When it comes the idea of an “end of an era,” it usually isn’t. The phrase gets thrown around way too lightly, especially in MMA.
But the next couple of weeks truly will be that for MMA, and specifically, for that loose label given to the early to mid-2000s: the Pride era.
Japan’s Pride (stylized PRIDE) dominated the MMA landscape while the UFC was still struggling to stay afloat. Among its stars (and yes, we missed plenty), the legendary Fedor Emelianenko, who is expected to fight for the final time on February 4, the Nogueira brothers, Rampage Jackson, Mirko Cro-Cop, Wanderlei Silva, Dan Henderson, and, retiring at UFC 283 on Saturday, Shogun Rua.
Shogun’s violence is legendary; the Brazilian light heavyweight has long been the type to either finish an opponent, or go out on his shield. When he arrived in the UFC, he was already out of his prime, having fought his best years in Japan. Yet he still managed to claim light heavyweight gold in the octagon, and were it not for a young upstart named Jon Jones, who defeated Shogun in his first title defense, he may just have held it for a while.
“I wanted to have my last fight in Brazil,” Shogun (27-13-1) told media outlets in Rio de Janeiro this week. “I started out in Brazil in Meca [Meca World Vale Tudo], so I was really happy to be able to come here and see the sport grow.”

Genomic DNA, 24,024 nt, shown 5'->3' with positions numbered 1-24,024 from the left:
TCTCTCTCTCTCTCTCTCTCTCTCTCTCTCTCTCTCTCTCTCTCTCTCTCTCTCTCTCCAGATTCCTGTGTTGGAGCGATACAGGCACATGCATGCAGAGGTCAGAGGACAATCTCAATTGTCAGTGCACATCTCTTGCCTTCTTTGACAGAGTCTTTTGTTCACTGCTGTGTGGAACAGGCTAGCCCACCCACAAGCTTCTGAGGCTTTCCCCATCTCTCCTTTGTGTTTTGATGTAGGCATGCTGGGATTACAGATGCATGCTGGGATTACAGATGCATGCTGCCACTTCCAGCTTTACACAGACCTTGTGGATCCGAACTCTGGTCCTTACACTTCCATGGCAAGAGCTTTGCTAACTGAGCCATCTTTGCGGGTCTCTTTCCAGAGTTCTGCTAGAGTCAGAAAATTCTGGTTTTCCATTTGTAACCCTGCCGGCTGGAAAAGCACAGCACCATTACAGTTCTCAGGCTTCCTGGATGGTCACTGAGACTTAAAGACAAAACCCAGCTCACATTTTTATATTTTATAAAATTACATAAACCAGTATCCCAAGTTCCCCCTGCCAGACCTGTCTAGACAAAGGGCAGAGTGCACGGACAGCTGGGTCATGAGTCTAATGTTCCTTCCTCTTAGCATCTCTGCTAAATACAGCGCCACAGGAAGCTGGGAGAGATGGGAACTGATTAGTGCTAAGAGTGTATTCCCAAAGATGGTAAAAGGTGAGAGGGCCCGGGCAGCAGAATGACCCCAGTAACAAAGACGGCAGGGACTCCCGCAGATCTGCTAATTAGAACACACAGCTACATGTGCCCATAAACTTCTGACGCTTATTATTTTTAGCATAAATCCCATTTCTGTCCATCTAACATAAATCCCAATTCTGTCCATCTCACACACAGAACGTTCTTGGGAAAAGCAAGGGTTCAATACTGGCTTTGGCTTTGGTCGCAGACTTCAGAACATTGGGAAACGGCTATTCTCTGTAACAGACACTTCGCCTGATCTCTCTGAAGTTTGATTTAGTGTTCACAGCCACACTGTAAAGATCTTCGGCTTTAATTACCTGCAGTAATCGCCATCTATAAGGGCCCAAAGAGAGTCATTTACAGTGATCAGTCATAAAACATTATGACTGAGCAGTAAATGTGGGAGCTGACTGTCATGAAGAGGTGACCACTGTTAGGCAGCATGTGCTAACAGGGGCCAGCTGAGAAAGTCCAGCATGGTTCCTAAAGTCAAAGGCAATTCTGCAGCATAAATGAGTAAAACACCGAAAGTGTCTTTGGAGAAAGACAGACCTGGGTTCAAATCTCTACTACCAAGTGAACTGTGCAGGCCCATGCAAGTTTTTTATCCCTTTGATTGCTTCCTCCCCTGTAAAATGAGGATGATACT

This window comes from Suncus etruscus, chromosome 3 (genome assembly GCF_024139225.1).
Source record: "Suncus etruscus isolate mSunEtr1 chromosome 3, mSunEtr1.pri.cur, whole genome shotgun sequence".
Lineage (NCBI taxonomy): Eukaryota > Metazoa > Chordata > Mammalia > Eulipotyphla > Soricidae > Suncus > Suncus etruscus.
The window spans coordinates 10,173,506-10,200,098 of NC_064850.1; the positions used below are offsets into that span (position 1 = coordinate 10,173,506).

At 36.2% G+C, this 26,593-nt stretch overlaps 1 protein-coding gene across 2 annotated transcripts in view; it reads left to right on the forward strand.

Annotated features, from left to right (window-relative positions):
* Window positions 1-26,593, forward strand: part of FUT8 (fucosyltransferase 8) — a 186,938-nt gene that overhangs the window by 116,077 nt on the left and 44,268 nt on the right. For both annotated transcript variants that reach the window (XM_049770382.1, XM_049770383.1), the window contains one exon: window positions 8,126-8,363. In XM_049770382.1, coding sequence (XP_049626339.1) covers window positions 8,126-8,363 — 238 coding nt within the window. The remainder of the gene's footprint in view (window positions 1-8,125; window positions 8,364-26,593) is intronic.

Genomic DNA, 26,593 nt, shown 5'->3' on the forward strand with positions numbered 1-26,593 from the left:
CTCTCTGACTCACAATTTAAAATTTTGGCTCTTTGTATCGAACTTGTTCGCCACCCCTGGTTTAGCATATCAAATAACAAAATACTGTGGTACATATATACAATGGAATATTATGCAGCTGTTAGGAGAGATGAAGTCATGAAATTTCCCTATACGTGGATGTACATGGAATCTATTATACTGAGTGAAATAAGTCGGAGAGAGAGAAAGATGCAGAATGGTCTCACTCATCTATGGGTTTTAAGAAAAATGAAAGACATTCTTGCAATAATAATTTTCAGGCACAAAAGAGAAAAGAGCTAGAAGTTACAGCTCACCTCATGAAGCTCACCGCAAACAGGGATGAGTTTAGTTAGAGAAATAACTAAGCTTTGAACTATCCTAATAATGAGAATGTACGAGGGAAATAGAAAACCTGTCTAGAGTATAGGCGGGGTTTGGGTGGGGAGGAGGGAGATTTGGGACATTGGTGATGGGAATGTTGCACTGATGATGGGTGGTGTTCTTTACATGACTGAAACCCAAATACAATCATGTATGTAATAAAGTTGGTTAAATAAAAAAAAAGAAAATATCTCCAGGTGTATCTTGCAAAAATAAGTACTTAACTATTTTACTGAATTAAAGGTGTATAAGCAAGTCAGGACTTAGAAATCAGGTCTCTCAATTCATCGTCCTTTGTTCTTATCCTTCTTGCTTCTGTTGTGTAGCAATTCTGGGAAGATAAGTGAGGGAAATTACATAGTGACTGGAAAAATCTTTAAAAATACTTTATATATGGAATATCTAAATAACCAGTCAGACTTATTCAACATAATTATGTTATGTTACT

The sport has grown in leaps and bounces since Shogun first put on the gloves in 2002. PRIDE rose, then fell, eventually scooped up by its old rival, the UFC. The UFC itself became a four billion dollar enterprise, thanks in large part due to fighters like Rua, willing to engage in wars for the entertainment of the masses.
Never one to pick and choose opponents, Shogun didn’t bat an eye when told the little-known Ihor Potieria would be his final foe. “It didn’t really matter. It was going to be my last fight regardless of who it was going to be,” the Brazilian legend stated on that front.
It’s not quite Dan Henderson, but then, what is?
That attitude, frankly, is why Shogun Rua is Shogun Rua. A fighter not known by his name, but the warrior spirit he embodies. Fans don’t call Mauricio Rua by his given name, after all. He’s Shogun.
He knows he has an emotional night ahead, mind you. “It’s gonna be tough. Every fight has a lot of emotions, a lot of adrenaline and nervousness, but being the last fight and everything, I’m going to have to be focused to get through them,” he admitted. That’s not likely to change how he fights, mind you.
As for his legacy? A man with two wins over Alistair Overeem, who won the 2005 middleweight grand prix, who won the UFC light heavyweight championship, simply wants to be remembered for his love of the sport.
“When I started I never really thought of my legacy, I was just doing what I loved to do. So I can show that I did what I loved to do, and that’s what I leave behind.”
Watch the full UFC 283 media day appearance by Shogun Rua above.